4 out of 5: Hans Fallada (real name: Rudolf Ditzen) wrote Every Man Dies Alone over the course of twenty-four days in late 1946, shortly after the Nazi defeat. Suffering from lifelong alcohol and drug addictions, Fallada died in a mental hospital just before Every Man Dies Alone was published. Based on the true story of Elise and Otto Hampel, this novel spotlights a Berlin couple who undertook a dangerous campaign of Nazi resistance by writing and distributing hundreds of anti-Nazi postcards over a three-year period during World War II. Thanks to Melville House, Every Man Dies Alone is now available in English for the first time.
Fallada’s personal conflicts with the Nazi regime (including denunciation and censorship) are apparent in his evocative portrayal of Berlin during the war, particularly the pervasive atmosphere of fear and oppression. Every Man Dies Alone is full of finely-drawn characters, many with real-life counterparts, who range from brave Nazi resisters to loyal and brutal supporters of Hitler’s regime. This novel’s unadorned prose and quick pacing give it the feel of a thriller, but this is a thriller with a deeper purpose. Fallada uses a lively plot to examine the motivations for resistance and to question its worth, particularly in those cases where unsophisticated subversions are destined to end in failure.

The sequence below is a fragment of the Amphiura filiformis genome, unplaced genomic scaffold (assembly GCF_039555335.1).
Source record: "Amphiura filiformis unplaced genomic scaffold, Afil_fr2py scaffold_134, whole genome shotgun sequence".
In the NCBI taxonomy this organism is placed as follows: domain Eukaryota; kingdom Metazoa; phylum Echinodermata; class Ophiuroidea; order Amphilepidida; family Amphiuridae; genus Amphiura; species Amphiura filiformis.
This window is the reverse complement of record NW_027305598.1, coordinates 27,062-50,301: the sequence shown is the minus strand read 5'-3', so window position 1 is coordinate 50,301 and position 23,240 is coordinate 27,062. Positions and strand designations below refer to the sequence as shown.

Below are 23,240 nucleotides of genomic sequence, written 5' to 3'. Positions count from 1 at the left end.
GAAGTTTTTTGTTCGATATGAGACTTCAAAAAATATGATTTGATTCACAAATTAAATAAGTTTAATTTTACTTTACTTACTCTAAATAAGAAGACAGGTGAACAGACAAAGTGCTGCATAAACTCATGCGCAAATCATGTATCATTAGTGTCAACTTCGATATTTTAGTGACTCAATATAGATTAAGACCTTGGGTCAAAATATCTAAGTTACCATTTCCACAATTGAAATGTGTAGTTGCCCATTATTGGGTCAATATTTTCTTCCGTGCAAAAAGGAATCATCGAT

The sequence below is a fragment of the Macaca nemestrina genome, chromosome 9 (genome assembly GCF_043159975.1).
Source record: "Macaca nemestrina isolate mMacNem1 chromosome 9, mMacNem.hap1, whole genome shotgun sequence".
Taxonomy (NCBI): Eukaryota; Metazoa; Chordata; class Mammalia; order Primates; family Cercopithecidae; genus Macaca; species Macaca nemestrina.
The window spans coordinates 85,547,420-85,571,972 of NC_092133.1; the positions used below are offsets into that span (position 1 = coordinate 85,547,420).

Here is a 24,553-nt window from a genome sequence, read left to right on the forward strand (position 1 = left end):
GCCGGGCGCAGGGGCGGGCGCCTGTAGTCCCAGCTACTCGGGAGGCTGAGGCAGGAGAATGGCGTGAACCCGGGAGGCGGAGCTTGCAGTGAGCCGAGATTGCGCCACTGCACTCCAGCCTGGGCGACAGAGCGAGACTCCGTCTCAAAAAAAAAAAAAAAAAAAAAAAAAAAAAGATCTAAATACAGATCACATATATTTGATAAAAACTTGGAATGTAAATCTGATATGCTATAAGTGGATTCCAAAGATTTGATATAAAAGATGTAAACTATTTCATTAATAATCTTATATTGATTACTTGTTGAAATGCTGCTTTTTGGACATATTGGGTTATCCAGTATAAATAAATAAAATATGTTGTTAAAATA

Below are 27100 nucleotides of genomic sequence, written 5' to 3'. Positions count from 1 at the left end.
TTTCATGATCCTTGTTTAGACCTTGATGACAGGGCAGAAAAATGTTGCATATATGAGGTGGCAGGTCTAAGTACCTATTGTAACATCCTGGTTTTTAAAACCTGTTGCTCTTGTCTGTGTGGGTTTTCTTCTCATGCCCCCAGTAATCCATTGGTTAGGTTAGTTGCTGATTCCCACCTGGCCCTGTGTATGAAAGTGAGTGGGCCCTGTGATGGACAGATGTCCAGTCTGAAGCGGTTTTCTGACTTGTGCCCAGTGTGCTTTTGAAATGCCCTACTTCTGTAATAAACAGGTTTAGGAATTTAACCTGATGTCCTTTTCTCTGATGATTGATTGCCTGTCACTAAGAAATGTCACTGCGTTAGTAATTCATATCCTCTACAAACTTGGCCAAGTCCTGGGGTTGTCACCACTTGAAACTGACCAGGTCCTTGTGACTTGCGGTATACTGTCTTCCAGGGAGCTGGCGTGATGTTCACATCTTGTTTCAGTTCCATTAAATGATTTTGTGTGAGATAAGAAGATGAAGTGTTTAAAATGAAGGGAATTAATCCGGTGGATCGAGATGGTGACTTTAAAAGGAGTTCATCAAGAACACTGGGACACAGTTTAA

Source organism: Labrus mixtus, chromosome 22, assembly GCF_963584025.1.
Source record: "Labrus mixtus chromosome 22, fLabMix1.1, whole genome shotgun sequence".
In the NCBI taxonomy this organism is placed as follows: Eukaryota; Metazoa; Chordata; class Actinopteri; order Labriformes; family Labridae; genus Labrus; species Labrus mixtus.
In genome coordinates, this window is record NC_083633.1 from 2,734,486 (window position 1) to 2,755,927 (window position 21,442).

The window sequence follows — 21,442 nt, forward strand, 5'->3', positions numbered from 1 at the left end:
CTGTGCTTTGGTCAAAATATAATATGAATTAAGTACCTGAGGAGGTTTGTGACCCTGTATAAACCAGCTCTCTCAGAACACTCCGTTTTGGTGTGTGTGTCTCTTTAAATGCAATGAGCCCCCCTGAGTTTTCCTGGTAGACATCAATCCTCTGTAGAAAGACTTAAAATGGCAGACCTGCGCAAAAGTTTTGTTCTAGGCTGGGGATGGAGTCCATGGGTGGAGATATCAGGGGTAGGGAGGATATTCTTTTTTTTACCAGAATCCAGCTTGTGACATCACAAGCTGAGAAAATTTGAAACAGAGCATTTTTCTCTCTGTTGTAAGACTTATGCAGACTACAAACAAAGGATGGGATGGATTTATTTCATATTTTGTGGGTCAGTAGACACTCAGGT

At its center, Every Man Dies Alone stands for the principle that all actions attempting to suppress evil, even failed actions, are necessary to uphold human dignity. After all, as one character notes, “no one could risk more than his life,” and this is true regardless of the impact of the action. Another resistor explains:
[W]e all acted alone, we were caught alone, and every one of us will have to die alone. But that doesn’t mean that we are alone  or that our deaths will be in vain. Nothing in this world is done in vain, and since we are fighting for justice against brutality, we are bound to prevail in the end.
Despite its bleakness, Every Man Dies Alone is ultimately hopeful and is “dedicated  to life, invincible life, life always triumphing over humiliation and tears, over misery and death.” A dark but uplifting tribute to human dignity and courage in the face of relentless brutality.